A year ago this month, Taylor Featherston was reflecting on his first full season of double-A ball, wondering how he was going to break through a logjam of middle infielders in the Colorado Rockies system to even get a whiff of the big leagues.
Now look at him -- the Angels’ starting second baseman for a three solid weeks, in the thick of a playoff race, and in the lineup again Monday night for the opener of a crucial three-game series against the Houston Astros in Minute Maid Park.
The Angels trail the Astros by 2 1/2 games for the second American League wild-card spot with 13 games left.
“This is what it’s all about, this is what you dream of as a little kid,” said Featherston, who grew up in the Houston area and spent Sunday night at his parents’ house. “You’re in a pennant race as a rookie playing second base with some of the best players in the game. It’s an unbelievable feeling, very gratifying.”
Featherston, a Rule 5 pick last winter, was a bit player for the first four months of the season, but with second baseman Johnny Giavotella out since Aug. 21 because of a condition that causes double vision, Featherston, who jumped from double-A to the big leagues, has been thrust into a prominent role.
He hasn’t hit much, batting .226 with one homer and four runs batted in in 18 games since Sept. 1, but he has played solid and sometimes superb defense, including a running, lunging catch of a popup in which he narrowly avoided a collision with right fielder Kole Calhoun on Sunday in Minnesota.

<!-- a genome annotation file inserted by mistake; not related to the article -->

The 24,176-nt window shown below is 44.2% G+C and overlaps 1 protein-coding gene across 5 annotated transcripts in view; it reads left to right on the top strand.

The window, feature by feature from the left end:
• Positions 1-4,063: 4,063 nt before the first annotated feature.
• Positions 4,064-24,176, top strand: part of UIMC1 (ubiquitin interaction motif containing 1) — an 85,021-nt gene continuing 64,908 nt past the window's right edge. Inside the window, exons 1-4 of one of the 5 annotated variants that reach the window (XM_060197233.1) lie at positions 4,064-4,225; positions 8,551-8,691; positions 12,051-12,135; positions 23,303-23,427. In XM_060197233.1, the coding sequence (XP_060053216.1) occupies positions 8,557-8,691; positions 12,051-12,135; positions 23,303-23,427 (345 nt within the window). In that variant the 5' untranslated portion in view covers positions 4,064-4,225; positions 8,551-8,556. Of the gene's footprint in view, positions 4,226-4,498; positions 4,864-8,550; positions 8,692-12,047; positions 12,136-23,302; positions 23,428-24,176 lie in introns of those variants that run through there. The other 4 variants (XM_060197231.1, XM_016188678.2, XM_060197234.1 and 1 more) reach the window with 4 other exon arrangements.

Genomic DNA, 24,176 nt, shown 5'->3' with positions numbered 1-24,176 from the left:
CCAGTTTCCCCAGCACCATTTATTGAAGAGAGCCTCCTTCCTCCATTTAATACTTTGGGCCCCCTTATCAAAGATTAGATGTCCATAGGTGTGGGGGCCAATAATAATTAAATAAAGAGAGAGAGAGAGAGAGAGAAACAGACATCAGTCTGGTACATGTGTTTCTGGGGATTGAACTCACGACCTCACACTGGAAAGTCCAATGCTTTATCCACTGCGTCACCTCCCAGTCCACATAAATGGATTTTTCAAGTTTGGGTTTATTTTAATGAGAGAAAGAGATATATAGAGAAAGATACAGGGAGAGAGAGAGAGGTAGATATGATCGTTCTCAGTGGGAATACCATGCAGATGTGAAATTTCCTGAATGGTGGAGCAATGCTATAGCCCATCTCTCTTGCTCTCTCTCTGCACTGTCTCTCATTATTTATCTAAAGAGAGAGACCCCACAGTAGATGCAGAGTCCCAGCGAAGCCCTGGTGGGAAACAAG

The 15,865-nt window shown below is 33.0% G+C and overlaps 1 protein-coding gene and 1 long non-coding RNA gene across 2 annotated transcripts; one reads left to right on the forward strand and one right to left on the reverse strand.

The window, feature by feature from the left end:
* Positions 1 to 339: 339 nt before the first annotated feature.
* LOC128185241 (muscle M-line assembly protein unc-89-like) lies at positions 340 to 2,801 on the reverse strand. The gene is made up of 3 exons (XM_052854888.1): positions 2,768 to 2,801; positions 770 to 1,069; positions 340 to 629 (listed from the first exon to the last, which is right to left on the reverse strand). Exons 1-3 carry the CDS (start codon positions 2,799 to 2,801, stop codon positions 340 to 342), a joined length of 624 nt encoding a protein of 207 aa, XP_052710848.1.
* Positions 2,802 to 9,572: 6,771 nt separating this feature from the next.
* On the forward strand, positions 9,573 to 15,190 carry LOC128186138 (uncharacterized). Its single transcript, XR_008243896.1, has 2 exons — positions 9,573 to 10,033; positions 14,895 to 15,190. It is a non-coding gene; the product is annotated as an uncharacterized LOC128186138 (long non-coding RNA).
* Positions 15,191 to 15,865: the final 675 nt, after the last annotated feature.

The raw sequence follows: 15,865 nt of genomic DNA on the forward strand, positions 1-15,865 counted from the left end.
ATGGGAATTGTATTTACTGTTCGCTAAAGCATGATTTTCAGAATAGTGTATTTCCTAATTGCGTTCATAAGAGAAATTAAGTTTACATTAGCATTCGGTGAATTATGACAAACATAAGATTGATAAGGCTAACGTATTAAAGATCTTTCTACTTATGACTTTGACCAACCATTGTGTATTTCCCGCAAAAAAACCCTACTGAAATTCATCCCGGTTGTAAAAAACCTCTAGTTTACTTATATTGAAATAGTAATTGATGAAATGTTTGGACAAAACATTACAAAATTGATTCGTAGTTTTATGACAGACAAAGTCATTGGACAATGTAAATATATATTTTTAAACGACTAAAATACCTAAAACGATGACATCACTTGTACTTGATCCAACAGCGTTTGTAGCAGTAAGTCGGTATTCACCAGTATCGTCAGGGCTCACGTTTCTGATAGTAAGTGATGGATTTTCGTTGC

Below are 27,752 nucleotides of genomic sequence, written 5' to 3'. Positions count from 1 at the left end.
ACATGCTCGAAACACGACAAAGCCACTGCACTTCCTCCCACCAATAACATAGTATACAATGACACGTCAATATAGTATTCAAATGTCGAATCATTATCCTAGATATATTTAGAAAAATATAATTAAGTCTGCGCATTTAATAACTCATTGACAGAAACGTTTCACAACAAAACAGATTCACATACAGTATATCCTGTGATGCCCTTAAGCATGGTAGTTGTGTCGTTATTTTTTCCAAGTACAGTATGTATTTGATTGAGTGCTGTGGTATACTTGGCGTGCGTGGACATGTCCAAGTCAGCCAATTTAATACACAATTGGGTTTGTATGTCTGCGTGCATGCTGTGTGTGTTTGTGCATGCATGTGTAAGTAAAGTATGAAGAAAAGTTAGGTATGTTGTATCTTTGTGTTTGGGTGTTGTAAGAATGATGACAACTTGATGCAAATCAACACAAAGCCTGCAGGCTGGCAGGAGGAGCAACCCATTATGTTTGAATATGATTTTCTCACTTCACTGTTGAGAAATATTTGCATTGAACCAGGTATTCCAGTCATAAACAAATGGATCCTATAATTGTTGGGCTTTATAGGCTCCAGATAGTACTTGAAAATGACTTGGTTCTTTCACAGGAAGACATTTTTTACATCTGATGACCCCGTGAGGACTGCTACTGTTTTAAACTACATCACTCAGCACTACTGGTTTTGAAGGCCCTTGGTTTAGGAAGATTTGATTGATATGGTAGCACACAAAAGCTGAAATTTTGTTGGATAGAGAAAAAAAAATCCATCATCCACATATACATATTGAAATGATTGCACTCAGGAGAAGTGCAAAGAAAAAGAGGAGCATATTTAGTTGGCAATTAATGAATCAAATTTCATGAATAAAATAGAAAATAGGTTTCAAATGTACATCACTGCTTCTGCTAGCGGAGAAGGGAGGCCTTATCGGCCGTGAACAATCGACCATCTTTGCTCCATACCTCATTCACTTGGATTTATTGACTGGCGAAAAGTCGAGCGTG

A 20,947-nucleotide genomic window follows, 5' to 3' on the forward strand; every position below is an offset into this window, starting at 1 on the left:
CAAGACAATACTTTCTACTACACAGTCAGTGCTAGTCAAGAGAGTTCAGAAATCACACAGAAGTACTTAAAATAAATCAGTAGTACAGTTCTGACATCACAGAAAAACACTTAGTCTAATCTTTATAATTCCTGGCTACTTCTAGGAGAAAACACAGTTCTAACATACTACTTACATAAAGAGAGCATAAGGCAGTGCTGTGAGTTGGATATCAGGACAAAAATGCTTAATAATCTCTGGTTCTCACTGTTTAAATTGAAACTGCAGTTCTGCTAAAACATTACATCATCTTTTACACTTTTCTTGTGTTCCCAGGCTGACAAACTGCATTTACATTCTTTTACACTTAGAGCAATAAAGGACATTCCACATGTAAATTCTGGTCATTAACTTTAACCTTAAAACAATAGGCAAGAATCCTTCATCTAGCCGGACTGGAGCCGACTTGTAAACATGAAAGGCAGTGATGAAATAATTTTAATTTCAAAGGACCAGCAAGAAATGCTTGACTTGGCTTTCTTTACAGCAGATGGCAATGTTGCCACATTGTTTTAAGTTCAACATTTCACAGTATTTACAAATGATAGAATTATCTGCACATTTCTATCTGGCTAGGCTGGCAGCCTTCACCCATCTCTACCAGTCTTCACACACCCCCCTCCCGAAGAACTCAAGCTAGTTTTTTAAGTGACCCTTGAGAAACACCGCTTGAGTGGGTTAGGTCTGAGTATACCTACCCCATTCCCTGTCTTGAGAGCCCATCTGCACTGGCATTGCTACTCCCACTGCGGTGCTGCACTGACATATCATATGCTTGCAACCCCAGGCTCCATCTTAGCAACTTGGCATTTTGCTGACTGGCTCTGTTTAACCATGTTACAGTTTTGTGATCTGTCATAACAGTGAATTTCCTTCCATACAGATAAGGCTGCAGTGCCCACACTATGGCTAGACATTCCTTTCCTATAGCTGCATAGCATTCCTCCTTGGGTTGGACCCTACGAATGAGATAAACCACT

“Oh my gosh, he’s a linebacker,” Featherston said of the 5-foot-10, 200-pound Calhoun. “I saw him out of the corner of my I eye, I heard him, but I wasn’t going to let that ball fall.”
Featherston has been a considerable defensive upgrade over Giavotella, and the more he plays, the more confident and comfortable he looks.
“I wouldn’t say I’m nervous at all,” Featherston said. “I would say I’m excited. You can’t play this game nervous. That will definitely show up. You have to be yourself, aggressive and confident. And just play baseball.”
“David Freese has been huge for me,” Featherston said. “I’ll get back to the hotel, he’ll text me, I’ll ask him certain things about how the game went, and he’ll tell me what he thinks about certain situations, good and bad. He’s really honest with me, which I respect.
“I would expect my teammates to let me know if I’m doing something wrong. Victorino, too. He’ll come in and grab me after a base-running play, say I should have been more aggressive here, not as aggressive there. I like tough love. It makes me better, for sure.”